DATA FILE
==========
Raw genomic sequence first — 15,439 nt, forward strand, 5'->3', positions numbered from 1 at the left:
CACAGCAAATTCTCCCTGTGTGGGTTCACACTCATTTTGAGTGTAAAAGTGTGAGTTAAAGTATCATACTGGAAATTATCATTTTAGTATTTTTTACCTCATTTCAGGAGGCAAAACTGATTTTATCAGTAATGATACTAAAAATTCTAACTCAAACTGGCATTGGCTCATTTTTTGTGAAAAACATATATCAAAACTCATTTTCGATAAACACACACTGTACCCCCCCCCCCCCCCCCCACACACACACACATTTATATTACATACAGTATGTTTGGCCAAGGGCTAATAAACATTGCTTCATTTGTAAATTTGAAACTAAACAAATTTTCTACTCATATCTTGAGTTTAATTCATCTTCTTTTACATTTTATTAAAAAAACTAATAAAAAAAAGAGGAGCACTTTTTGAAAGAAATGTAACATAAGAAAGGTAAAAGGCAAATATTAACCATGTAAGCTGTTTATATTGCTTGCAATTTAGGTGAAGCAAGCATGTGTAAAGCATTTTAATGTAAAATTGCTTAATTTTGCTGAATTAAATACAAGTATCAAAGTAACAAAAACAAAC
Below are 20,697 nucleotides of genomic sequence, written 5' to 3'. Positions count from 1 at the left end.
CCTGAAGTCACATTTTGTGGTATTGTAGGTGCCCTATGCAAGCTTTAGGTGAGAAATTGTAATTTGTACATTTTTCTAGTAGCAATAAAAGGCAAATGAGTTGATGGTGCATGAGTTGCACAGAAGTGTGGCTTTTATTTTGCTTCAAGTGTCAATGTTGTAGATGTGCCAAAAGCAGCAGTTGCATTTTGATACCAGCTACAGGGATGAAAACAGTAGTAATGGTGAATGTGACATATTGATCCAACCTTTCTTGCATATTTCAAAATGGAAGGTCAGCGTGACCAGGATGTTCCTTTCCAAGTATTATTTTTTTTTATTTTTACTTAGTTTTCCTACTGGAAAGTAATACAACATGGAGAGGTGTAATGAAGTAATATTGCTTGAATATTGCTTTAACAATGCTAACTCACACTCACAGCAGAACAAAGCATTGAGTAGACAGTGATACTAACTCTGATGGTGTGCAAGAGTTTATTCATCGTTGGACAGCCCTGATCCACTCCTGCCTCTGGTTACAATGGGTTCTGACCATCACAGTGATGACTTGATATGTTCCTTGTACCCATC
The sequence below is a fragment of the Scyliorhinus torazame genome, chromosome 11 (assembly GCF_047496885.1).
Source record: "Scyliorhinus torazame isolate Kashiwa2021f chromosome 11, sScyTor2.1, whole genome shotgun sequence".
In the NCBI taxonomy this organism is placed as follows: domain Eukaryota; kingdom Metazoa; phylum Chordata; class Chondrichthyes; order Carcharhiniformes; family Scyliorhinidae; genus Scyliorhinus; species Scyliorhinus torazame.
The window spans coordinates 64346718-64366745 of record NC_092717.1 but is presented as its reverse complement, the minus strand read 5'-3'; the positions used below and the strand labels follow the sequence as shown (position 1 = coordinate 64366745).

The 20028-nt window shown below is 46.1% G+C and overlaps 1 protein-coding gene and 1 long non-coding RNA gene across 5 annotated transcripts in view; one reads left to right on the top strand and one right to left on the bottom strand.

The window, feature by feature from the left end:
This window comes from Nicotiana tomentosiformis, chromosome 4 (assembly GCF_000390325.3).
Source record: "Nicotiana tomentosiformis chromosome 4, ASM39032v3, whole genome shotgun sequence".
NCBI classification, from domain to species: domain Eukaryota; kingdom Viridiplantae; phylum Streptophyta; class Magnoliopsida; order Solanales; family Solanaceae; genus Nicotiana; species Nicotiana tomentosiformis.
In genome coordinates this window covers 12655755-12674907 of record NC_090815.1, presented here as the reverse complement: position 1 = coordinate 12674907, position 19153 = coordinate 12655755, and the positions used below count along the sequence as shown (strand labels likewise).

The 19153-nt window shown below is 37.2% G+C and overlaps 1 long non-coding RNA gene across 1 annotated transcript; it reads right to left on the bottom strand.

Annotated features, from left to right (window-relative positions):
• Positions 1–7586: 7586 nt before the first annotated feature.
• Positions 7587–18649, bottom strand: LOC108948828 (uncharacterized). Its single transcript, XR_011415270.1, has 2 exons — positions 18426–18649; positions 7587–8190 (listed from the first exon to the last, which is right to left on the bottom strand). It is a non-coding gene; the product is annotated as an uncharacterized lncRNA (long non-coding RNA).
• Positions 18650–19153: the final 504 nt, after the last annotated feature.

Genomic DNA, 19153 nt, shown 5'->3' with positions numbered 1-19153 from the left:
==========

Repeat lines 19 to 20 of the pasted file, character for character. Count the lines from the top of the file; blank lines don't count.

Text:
• Positions 18650–19153: the final 504 nt, after the last annotated feature.

Genomic DNA, 19153 nt, shown 5'->3' with positions numbered 1-19153 from the left: